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Challenging Religious Privilege

Sharia law is well and truly operating in the UK – thanks to the Law Society

Posted: Fri, 21 Mar 2014 09:38 by Sadikur Rahman

Sharia law is well and truly operating in the UK – thanks to the Law Society

Sadikur Rahman, of the Lawyers Secular Society, fears a practice note issued by the Law Society could compromise the Code of Conduct for solicitors and increase the application of Sharia law in the UK.

It was with incredulity that I saw this practice note issued by the Law Society last week.

Lawyers will know that practice notes issued by the Law Society are guidance on best practice for specific topics or areas of law.

This practice note provides guidance to lawyers specialising in areas such as wills, succession and inheritance, and in particular how to accommodate the wishes of clients who want to ensure their assets are distributed according to 'sharia law principles' on their death.

I'm not a wills lawyer, but according to memory in the UK unless you draw up a will, on death your estate will be distributed according to the rules of intestacy. I'm sure most lawyers will also say that clients can do whatever they want with their assets, and it has always been the case that a lawyer must follow the client's instructions on such issues.

But what this guidance does is legitimise discrimination towards women and "illegitimate children" – if that term still has any meaning in English law. In an astonishing few paragraphs the guidance states (at Section 3.6):

"The male heirs in most cases receive double the amount inherited by a female heir of the same class. Non-Muslims may not inherit at all, and only Muslim marriages are recognised. Similarly, a divorced spouse is no longer a Sharia heir, as the entitlement depends on a valid Muslim marriage existing at the date of death.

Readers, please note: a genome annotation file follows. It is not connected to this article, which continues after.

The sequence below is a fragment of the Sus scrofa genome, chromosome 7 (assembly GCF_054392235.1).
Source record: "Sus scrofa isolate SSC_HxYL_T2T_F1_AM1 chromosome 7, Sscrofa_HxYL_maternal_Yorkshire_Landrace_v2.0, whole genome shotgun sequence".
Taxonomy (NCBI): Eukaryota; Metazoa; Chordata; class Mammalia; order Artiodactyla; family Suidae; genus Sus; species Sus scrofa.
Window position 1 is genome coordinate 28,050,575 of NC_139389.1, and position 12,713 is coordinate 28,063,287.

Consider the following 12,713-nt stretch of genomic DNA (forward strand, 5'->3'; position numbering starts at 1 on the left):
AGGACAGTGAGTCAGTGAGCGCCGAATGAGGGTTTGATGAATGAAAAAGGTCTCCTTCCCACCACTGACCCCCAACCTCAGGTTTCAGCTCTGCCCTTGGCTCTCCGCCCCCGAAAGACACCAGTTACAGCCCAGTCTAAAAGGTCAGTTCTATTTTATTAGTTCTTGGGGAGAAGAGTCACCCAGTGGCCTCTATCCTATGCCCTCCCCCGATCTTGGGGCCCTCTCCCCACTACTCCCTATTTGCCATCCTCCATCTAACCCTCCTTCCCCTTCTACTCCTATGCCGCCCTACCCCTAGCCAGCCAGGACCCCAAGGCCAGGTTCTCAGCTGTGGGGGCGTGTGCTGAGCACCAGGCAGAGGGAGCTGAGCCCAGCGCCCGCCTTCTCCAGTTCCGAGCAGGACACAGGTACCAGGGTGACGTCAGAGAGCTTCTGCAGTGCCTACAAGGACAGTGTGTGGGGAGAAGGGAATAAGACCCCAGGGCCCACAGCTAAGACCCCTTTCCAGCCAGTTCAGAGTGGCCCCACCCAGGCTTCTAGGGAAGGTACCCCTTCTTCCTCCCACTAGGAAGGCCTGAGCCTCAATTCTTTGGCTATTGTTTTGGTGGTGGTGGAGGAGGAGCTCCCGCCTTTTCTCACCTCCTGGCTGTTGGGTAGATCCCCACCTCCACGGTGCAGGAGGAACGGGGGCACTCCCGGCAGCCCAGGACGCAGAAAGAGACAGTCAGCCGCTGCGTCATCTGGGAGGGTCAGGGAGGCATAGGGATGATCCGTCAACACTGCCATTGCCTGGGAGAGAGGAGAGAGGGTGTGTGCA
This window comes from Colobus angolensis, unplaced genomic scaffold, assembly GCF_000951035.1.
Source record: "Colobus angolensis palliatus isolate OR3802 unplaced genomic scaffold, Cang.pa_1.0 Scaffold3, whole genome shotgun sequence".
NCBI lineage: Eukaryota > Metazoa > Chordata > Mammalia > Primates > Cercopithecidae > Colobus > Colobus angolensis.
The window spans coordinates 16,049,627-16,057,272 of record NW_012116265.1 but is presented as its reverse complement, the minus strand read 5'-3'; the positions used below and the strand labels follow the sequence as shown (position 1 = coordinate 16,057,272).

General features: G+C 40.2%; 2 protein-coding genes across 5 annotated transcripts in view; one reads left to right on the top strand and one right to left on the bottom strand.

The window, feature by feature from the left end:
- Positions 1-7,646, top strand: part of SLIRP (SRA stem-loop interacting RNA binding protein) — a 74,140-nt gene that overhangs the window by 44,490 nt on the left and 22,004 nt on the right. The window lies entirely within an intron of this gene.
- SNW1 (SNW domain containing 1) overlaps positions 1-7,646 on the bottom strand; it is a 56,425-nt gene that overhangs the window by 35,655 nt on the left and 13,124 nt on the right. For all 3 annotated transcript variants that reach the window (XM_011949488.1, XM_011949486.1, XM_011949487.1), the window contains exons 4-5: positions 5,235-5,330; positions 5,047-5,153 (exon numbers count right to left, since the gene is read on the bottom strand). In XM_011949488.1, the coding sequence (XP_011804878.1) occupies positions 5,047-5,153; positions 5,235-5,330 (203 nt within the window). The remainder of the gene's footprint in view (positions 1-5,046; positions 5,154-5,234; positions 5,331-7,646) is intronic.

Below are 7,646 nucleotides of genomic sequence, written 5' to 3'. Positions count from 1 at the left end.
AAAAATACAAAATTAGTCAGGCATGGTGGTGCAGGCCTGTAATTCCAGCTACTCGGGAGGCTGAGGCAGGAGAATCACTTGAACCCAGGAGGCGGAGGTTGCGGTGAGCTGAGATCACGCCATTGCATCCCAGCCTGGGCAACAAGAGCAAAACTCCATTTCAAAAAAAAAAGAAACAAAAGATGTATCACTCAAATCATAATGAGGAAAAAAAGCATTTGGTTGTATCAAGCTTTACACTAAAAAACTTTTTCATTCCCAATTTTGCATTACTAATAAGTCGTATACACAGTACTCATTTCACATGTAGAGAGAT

"This means you should amend or delete some standard will clauses. For example, you should consider excluding the provisions of s33 of the Wills Act 1837 because these operate to pass a gift to the children of a deceased 'descendent'. Under Sharia rules, the children of a deceased heir have no entitlement, although they can benefit from the freely disposable third.

"Similarly, you should amend clauses which define the term 'children' or 'issue' to exclude those who are illegitimate or adopted."

Now, of course a person has always been able to distribute their assets in any way they wish and a Muslim may completely legally have distributed their assets according to sharia principles, without letting the lawyer know the basis of the instructions. The difference now is that a solicitor could offer this service to a Muslim client and the Muslim client can say they want to distribute their assets in a certain way because of their religious requirement.

This guidance essentially provides legitimacy to use a system of law that is discriminatory towards women, particularly in the area of inheritance provisions. There seems no recognition of the fact that solicitors are being asked to use and accommodate instructions which in any other circumstances would be socially unacceptable or at which a solicitor may balk. Suppose a client instructed that their assets should not go to a relative because they happened to be of a different colour?